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Re: OpenSSH/PAM timing attack allows remote users identification
From: Marco Ivaldi <raptor () mediaservice net>
Date: Fri, 2 May 2003 13:20:31 +0200 (CEST)

On Thu, 1 May 2003, Thilo Schulz wrote:

This is !!NOT!! a problem specific to openssh.
When I saw this topic come up I tried the same with proftpd, which also can
use pam to establish the user's authentication.

I've not investigated this specific issue, but yes, this behaviour may be
common to other daemons supporting PAM authentication. The problem,
however, is not in PAM itself: every daemon should run auth_pam_password()
even for non-existent or non-allowed usernames.

        /* deny if no user. */
        if (pw == NULL)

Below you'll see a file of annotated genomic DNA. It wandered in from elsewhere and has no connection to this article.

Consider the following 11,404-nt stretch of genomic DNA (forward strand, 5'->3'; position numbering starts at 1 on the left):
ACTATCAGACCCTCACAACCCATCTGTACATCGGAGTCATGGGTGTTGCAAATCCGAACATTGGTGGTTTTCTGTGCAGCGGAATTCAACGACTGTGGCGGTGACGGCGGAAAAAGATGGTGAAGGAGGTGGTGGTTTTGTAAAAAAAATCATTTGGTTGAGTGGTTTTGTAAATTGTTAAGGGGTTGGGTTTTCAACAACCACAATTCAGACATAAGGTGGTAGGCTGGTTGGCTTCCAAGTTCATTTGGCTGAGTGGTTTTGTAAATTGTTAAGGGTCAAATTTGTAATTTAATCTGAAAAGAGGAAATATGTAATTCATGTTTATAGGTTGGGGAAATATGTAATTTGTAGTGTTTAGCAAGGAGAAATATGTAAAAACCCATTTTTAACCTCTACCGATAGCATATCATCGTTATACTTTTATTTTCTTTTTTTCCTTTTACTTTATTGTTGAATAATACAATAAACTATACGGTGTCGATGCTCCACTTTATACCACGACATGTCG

return 0;
        if (pw->pw_uid == 0 && options.permit_root_login != PERMIT_YES)
                return 0;
        if (*password == '\0' && options.permit_empty_passwd == 0)
                return 0;

        return auth_pam_password(authctxt, password);

As you can see, within OpenSSH < 3.6.1p2 there are a number of cases where
auth_pam_password() wouldn't even be called, -- and this is easily
detectable remotely. PAM delays just make this remote detection easier.

But this is not a PAM problem at all: i think every daemon should
review their code paths for user authentication, in order to reduce
specific timing leaks (complete resolution of these problems may be a lot

Fot those who don't know it yet, i suggest an interesting reading:
"Execution path timing analysis of UNIX daemons", by Sebastian Krahmer.



Marco Ivaldi
Chief Security Officer    Data Security Division
@ Mediaservice.net Srl    http://mediaservice.net/

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